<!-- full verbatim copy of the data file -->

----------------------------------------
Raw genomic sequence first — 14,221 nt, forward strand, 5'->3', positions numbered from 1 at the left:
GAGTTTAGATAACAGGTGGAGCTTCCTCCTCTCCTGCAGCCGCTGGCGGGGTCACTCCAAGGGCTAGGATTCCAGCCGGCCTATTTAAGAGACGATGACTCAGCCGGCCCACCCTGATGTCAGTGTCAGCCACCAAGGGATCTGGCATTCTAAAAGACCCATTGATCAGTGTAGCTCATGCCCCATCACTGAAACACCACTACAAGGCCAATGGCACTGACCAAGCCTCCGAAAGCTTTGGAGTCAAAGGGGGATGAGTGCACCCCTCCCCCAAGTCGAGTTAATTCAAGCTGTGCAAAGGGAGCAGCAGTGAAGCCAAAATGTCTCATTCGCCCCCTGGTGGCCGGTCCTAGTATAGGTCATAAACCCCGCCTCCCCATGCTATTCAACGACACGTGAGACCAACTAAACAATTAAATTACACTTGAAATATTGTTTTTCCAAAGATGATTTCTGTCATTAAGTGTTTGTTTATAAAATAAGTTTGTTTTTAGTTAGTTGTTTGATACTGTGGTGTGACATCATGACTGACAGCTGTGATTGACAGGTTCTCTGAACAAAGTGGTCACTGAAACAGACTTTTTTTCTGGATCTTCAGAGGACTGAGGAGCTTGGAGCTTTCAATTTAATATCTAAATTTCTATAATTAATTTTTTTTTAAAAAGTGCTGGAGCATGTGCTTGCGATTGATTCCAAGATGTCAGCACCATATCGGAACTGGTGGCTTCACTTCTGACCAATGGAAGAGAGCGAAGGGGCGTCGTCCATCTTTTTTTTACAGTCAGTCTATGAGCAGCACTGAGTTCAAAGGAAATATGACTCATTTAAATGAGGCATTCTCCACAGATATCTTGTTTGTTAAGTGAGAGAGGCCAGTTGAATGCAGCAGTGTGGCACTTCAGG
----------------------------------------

Raw genomic sequence first — 14,221 nt, forward strand, 5'->3', positions numbered from 1 at the left:
GAGTTTAGATAACAGGTGGAGCTTCCTCCTCTCCTGCAGCCGCTGGCGGGGTCACTCCAAGGGCTAGGATTCCAGCCGGCCTATTTAAGAGACGATGACTCAGCCGGCCCACCCTGATGTCAGTGTCAGCCACCAAGGGATCTGGCATTCTAAAAGACCCATTGATCAGTGTAGCTCATGCCCCATCACTGAAACACCACTACAAGGCCAATGGCACTGACCAAGCCTCCGAAAGCTTTGGAGTCAAAGGGGGATGAGTGCACCCCTCCCCCAAGTCGAGTTAATTCAAGCTGTGCAAAGGGAGCAGCAGTGAAGCCAAAATGTCTCATTCGCCCCCTGGTGGCCGGTCCTAGTATAGGTCATAAACCCCGCCTCCCCATGCTATTCAACGACACGTGAGACCAACTAAACAATTAAATTACACTTGAAATATTGTTTTTCCAAAGATGATTTCTGTCATTAAGTGTTTGTTTATAAAATAAGTTTGTTTTTAGTTAGTTGTTTGATACTGTGGTGTGACATCATGACTGACAGCTGTGATTGACAGGTTCTCTGAACAAAGTGGTCACTGAAACAGACTTTTTTTCTGGATCTTCAGAGGACTGAGGAGCTTGGAGCTTTCAATTTAATATCTAAATTTCTATAATTAATTTTTTTTTAAAAAGTGCTGGAGCATGTGCTTGCGATTGATTCCAAGATGTCAGCACCATATCGGAACTGGTGGCTTCACTTCTGACCAATGGAAGAGAGCGAAGGGGCGTCGTCCATCTTTTTTTTACAGTCAGTCTATGAGCAGCACTGAGTTCAAAGGAAATATGACTCATTTAAATGAGGCATTCTCCACAGATATCTTGTTTGTTAAGTGAGAGAGGCCAGTTGAATGCAGCAGTGTGGCACTTCAGG